Thursday, April 19, 2018

Thursday Movie Picks: Meltdowns

For the 16th week of 2018 as part of Wandering Through the Shelves' Thursday Movie Picks series hosted by Wanderer. The theme is on meltdowns where it shows a character just completely losing it over something or has been building up into a sense of repressed rage that leads to complete and absolute chaos. Here are my three picks:

1. My Best Fiend

For anyone that’s aware about meltdowns in film production would think they’ve seen it all. Yet, none of them compare to the one Klaus Kinski had during the production of Fitzcarraldo which was filmed by documentary filmmaker Les Blank that never made it to the final version of his film Burden of Dreams. However, Werner Herzog would show this footage of Kinski going ape-shit on production manager Walter Saxer that is extremely scary. It was so intense that natives at the Amazon offered to take care of the situation to Herzog who politely declined as he would show this moment in his documentary about his love/hate collaboration with Kinski.

2. Me, Myself, and Irene

Probably the last great film the Farrelly Brothers ever did is from this 2000 comedy about a Rhode Island police officer whose life is shattered when he learned his wife cheated on him on their wedding day giving birth to three African-American children. Despite raising the boys himself and being a loving father to them, the man would be disrespected and mistreated by many leading him to finally snap and create another personality called Hank. The result would have Hank just finally do everything Charlie wouldn’t do as it’s one of Jim Carrey’s funniest performances.

3. Friends with Money

From Nicole Holofcener comes a comedy-drama about four women who are dealing with changes in their lives as well as the need to help one of them over her lack of finances. Yet, there’s a key scene as it relates to Frances McDormand’s character who is starting to become unhinged through not just aging but the idea that her husband might be gay. The moment that she snaps is where a couple cut in line in front of her and she fucking loses her shit. Who could blame her?

© thevoid99 2018


joel65913 said...

That scene that Kinski made is so ridiculously out of control but I've often read he was certifiable. I wasn't crazy for Friends with Money but Frances McDormand was terrific in it and that scene made much more of an impact than most any other part of the film. I've managed to avoid Me, Myself and Irene all these years, it's got the detested Zellweger in it, and I don't see that changing any time soon.

I love a good meltdown scene and since they are memorable this was an easy week to come up with three.

They Drive by Night (1940)-Joe and Paul Fabini (George Raft & Humphrey Bogart) are wildcat truckers struggling to make enough to get their own business off the ground. When Paul is seriously injured in an accident Joe goes to work for old friend Ed Carlsen (Alan Hale) the owner of a successful trucking firm and all seems well. The problems start when Ed’s much younger wife Lana (a riveting Ida Lupino) discovers that Joe is seriously involved with Cassie (Ann Sheridan) and allows her (unreciprocated) desire for Joe to take extreme measures leading to betrayal and death. Rough, tough Warner’s drama climaxes in a high grade courtroom meltdown.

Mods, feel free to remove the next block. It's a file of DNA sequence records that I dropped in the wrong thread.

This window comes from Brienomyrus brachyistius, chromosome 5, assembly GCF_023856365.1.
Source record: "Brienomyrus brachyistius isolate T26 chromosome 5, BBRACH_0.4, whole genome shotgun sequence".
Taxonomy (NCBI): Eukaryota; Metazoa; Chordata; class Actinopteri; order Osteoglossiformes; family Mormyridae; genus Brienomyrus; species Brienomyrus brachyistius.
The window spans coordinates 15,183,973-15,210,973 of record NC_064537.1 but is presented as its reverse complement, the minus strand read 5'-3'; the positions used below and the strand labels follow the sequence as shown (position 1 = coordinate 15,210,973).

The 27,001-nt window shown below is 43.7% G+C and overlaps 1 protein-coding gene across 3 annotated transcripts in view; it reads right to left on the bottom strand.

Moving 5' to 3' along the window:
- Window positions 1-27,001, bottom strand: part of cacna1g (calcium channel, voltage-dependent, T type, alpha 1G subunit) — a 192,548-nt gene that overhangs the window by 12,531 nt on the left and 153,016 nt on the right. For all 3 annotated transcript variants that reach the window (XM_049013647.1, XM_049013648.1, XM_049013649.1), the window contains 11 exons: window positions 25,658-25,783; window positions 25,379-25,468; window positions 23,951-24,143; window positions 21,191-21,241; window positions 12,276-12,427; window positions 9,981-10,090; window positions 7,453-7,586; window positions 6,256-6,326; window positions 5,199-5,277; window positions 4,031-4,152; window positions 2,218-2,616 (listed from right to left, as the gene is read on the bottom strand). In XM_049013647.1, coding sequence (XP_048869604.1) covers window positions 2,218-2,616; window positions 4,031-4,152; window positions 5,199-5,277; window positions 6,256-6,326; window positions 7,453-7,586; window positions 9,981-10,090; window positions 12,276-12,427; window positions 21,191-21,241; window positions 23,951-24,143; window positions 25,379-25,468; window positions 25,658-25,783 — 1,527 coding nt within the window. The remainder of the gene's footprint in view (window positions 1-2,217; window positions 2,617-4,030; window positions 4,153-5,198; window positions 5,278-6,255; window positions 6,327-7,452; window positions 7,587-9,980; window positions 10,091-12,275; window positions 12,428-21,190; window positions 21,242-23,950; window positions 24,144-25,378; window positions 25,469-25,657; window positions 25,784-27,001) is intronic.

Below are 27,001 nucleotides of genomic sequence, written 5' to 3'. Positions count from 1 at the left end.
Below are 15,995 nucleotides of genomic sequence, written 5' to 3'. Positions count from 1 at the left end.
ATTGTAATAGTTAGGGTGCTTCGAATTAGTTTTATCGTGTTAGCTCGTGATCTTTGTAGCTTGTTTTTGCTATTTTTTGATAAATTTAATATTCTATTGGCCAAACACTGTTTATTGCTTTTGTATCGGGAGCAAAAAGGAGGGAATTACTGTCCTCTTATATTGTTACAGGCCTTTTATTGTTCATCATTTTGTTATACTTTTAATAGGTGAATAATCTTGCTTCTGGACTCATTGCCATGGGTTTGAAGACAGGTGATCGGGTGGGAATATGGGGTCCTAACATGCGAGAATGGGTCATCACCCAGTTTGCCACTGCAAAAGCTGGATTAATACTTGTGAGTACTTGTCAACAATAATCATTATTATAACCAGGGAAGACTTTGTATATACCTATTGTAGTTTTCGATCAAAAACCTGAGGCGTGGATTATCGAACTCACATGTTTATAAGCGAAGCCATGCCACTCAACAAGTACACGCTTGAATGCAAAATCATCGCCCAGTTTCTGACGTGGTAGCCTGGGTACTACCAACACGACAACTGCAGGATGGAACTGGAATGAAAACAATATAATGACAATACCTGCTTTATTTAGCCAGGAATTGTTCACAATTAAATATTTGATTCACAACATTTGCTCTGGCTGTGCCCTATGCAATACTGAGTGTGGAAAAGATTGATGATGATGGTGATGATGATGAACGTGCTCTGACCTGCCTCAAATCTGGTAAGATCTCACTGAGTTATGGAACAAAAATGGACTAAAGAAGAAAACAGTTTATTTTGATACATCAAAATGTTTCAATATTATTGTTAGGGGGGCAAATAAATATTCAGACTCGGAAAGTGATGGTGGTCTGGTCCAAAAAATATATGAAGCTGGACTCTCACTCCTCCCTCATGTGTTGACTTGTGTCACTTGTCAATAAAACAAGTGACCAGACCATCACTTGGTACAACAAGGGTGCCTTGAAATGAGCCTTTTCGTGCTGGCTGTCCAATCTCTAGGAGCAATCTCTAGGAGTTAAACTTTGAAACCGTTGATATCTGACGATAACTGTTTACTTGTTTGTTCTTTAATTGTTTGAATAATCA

Mommie Dearest (1981)-Joan Crawford (Faye Dunaway) is a huge star at a crossroads in her life and career. Released after decades by MGM and between husbands she decides to start the family she’s always wanted by adopting several children with the oldest being Christina (Mara Hobel as a child/Diana Scarwid as an adult). Madly ambitious and competitive she is not suited to motherhood and rides the children relentlessly meting out hard punishments for small infractions. Among these is a spectacular meltdown late at night when she discovers that the young Christiana has failed to take her expensive dresses off wire hangers from the dry cleaners. While Crawford was a tough customer and a harsh taskmaster and child abuse is no joke this hatchet job reeks of score settling and has been largely discredited. Faye however pours her guts into the role giving almost a kabuki performance.

Falling Down (1993)-William Foster known through most of the film by his license plate moniker D-FENS (Michael Douglas) an unemployed defense worker frustrated with the various flaws he sees in society abandons his car in LA gridlock and begins to psychotically and violently lash out against most everyone he encounters as he makes his way across the city to attend his daughter’s birthday party. The entire film is really one long meltdown.

Brittani Burnham said...

The only one I've seen is Me, Myself, and Irene and the scene I'm thinking of is brilliant. I remember that was the first Jim Carrey movie that my mom actually made me turn off when I was a kid because she thought I was too young for it. lol

Birgit said...

I dislike Renee squint, change face, Zellweger but this looks funny and it is realistic. Klaus is nuts...beyond nuts and what a narcissistic jerk. I feel for Frances McDormand because that has happened to me, probably everyone, I also complained and the guy told me to take a pill. The nice thing is the check out person sided with me and when the jerk gave a series of expletives, he was told to leave.

Sonia Cerca said...

Wow Klaus Kinski really lost his shit! I've been meaning to watch Me, Myself & Irene for a long time, not sure why I never watched it though. I'll try to watch it as soon as I can as that scene is hilarious. I haven't seen Friends with Money either but I feel like it deserves to be watched for Frances alone. Her meltdowns are the best.